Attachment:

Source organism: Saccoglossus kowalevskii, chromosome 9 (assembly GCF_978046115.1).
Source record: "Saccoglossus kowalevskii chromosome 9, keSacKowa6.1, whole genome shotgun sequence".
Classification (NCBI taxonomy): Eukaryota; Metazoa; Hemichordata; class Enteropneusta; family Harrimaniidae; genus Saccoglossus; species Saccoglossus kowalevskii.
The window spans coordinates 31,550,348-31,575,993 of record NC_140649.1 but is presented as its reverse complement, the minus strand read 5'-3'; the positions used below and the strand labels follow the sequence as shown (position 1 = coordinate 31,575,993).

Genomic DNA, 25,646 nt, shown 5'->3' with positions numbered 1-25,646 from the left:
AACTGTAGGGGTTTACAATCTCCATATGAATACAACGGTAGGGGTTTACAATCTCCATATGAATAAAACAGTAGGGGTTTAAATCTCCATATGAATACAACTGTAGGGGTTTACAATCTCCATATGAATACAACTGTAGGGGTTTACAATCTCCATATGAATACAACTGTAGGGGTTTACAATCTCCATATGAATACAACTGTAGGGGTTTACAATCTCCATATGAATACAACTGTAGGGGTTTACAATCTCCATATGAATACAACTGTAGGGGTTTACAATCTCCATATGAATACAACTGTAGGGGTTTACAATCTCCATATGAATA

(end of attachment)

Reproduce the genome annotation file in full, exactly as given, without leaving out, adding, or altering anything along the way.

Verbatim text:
Source organism: Saccoglossus kowalevskii, chromosome 9 (assembly GCF_978046115.1).
Source record: "Saccoglossus kowalevskii chromosome 9, keSacKowa6.1, whole genome shotgun sequence".
Classification (NCBI taxonomy): Eukaryota; Metazoa; Hemichordata; class Enteropneusta; family Harrimaniidae; genus Saccoglossus; species Saccoglossus kowalevskii.
The window spans coordinates 31,550,348-31,575,993 of record NC_140649.1 but is presented as its reverse complement, the minus strand read 5'-3'; the positions used below and the strand labels follow the sequence as shown (position 1 = coordinate 31,575,993).

Genomic DNA, 25,646 nt, shown 5'->3' with positions numbered 1-25,646 from the left:
AACTGTAGGGGTTTACAATCTCCATATGAATACAACGGTAGGGGTTTACAATCTCCATATGAATAAAACAGTAGGGGTTTAAATCTCCATATGAATACAACTGTAGGGGTTTACAATCTCCATATGAATACAACTGTAGGGGTTTACAATCTCCATATGAATACAACTGTAGGGGTTTACAATCTCCATATGAATACAACTGTAGGGGTTTACAATCTCCATATGAATACAACTGTAGGGGTTTACAATCTCCATATGAATACAACTGTAGGGGTTTACAATCTCCATATGAATACAACTGTAGGGGTTTACAATCTCCATATGAATA